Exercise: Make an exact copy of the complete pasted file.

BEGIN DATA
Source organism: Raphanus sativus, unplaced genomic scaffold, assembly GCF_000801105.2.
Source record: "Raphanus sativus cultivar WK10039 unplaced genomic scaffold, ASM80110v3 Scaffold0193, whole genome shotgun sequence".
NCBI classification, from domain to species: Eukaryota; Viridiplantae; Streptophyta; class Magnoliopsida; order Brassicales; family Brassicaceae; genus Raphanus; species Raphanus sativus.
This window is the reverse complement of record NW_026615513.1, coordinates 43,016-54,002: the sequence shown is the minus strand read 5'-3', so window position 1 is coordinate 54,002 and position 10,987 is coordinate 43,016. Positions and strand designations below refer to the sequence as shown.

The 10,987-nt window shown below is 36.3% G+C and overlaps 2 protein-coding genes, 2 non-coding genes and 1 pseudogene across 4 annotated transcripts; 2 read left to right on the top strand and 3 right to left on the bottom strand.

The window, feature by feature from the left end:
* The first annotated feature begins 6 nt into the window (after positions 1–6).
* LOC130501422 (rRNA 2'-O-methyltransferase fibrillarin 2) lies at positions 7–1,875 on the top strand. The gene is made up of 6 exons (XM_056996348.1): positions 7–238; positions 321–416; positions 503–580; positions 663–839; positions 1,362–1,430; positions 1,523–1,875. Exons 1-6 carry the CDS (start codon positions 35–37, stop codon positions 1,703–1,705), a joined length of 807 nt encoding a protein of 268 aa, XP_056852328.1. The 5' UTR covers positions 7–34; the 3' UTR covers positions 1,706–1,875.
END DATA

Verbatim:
Source organism: Raphanus sativus, unplaced genomic scaffold, assembly GCF_000801105.2.
Source record: "Raphanus sativus cultivar WK10039 unplaced genomic scaffold, ASM80110v3 Scaffold0193, whole genome shotgun sequence".
NCBI classification, from domain to species: Eukaryota; Viridiplantae; Streptophyta; class Magnoliopsida; order Brassicales; family Brassicaceae; genus Raphanus; species Raphanus sativus.
This window is the reverse complement of record NW_026615513.1, coordinates 43,016-54,002: the sequence shown is the minus strand read 5'-3', so window position 1 is coordinate 54,002 and position 10,987 is coordinate 43,016. Positions and strand designations below refer to the sequence as shown.

The 10,987-nt window shown below is 36.3% G+C and overlaps 2 protein-coding genes, 2 non-coding genes and 1 pseudogene across 4 annotated transcripts; 2 read left to right on the top strand and 3 right to left on the bottom strand.

The window, feature by feature from the left end:
* The first annotated feature begins 6 nt into the window (after positions 1–6).
* LOC130501422 (rRNA 2'-O-methyltransferase fibrillarin 2) lies at positions 7–1,875 on the top strand. The gene is made up of 6 exons (XM_056996348.1): positions 7–238; positions 321–416; positions 503–580; positions 663–839; positions 1,362–1,430; positions 1,523–1,875. Exons 1-6 carry the CDS (start codon positions 35–37, stop codon positions 1,703–1,705), a joined length of 807 nt encoding a protein of 268 aa, XP_056852328.1. The 5' UTR covers positions 7–34; the 3' UTR covers positions 1,706–1,875.